3. King Arthur Flour has a whole section of whole-grain recipes, but the bread they call for is “white whole wheat”; white whole wheat is made from white wheat, as opposed to red wheat (red wheat is more common in North America, and white is more common in Europe). It has a lower gluten content and higher protein content (so it absorbs more water), and tastes more like white flour (so says the Wikipedia). It is available at Galloways.

    The King Arthur page is here:
    http://www.kingarthurflour.com/recipes/whole-grains/breads

    I bought an acrylic container for storage of wheat, or making very large batches of bread.

    The grain from the CSA is hard-red winter wheat. So I suspect I’ll be cutting it with some white flour (or white whole wheat).

    I have tried making bread from 100% stone-ground, whole wheat, and it wasn’t very good at all; maybe my palate is addicted to heavily refined flour.

  4. Funny, but ever since I started baking my own bread, I have a hard time with “flffy” bread and am now seeking out the hard, dense stuff. I think I have the opposite effect as you David! I think I’m addicted to the heavy dry stuff!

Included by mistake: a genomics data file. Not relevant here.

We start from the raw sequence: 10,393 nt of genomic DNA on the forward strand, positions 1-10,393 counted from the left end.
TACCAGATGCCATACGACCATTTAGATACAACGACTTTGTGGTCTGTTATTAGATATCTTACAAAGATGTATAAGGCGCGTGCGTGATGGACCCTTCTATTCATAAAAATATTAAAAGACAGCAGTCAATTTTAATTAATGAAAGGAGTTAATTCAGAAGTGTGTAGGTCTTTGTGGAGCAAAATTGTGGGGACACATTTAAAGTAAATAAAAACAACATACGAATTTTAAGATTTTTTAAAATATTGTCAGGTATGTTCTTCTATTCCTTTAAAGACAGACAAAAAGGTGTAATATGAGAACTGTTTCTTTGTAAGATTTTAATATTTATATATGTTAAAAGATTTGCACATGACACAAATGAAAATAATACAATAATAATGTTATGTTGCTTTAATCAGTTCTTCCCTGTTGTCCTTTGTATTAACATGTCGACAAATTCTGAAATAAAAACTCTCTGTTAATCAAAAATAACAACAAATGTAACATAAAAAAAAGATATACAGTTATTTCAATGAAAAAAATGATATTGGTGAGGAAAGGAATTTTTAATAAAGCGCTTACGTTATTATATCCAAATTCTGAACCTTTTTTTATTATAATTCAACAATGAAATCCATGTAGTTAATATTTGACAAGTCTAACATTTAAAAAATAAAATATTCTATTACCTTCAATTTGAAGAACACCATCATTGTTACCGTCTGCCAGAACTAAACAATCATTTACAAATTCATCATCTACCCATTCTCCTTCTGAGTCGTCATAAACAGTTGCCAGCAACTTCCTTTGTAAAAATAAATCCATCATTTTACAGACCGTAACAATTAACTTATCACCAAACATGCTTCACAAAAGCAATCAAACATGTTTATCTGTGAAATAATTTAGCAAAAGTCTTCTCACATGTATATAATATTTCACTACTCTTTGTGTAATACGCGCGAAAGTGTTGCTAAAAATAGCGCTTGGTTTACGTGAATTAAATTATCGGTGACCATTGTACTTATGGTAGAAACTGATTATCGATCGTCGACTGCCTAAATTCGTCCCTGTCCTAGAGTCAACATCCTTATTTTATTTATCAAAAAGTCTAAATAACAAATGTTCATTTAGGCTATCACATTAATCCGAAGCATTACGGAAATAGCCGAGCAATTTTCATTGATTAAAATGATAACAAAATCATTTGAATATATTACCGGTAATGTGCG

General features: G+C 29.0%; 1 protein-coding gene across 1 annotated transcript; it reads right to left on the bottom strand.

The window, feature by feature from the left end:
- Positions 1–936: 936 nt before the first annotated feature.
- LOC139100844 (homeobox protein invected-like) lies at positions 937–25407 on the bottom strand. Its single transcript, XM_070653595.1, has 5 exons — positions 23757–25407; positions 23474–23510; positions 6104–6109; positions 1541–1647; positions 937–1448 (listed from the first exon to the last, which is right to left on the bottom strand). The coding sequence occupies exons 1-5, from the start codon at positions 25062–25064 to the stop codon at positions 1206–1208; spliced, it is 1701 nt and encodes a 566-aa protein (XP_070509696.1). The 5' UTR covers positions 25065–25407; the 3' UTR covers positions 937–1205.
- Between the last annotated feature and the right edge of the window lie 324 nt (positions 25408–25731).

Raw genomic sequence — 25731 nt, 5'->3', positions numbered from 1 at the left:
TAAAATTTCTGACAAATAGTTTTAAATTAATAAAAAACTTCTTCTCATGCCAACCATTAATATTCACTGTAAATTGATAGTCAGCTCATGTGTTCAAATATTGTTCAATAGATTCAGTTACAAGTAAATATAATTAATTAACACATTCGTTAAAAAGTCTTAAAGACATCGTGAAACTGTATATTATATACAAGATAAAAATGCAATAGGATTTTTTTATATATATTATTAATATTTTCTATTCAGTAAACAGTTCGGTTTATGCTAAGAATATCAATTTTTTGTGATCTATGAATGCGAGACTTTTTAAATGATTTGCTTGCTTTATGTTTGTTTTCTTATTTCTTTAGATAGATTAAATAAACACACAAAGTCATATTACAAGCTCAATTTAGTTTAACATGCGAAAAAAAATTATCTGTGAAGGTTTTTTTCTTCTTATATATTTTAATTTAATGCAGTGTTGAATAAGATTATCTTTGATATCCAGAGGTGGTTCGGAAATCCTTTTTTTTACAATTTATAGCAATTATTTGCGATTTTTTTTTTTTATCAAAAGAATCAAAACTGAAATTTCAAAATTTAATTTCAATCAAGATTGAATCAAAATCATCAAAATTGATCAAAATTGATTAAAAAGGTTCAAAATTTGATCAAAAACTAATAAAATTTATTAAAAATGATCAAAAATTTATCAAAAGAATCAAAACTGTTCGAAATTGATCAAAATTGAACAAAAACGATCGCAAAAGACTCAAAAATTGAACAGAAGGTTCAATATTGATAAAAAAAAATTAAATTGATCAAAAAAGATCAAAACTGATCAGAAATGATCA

5. I confess that though I’m a total nerd for the local food initiatives, I know zero about how food goes from wheat to bread. Jen – I hope you’ll post a link when you do your “unwrapping” of your grain and your first batch of bread so we city folk can learn a little something of the natural history of CSA grain!

  6. I made my first bread last night – a whole wheat no-knead bread (2 cups white flour, 1 cup hard red spring wheat). It was very good, and a nice light whole wheat texture and flavour. There’s honey in there as well, which really compliments the whole wheat.

    Also included in the dinner was home made spaghetti, and I threw in some whole wheat to go with the semolina and eggs. I couldn’t tell the difference, and I suppose the spaghetti was healthier.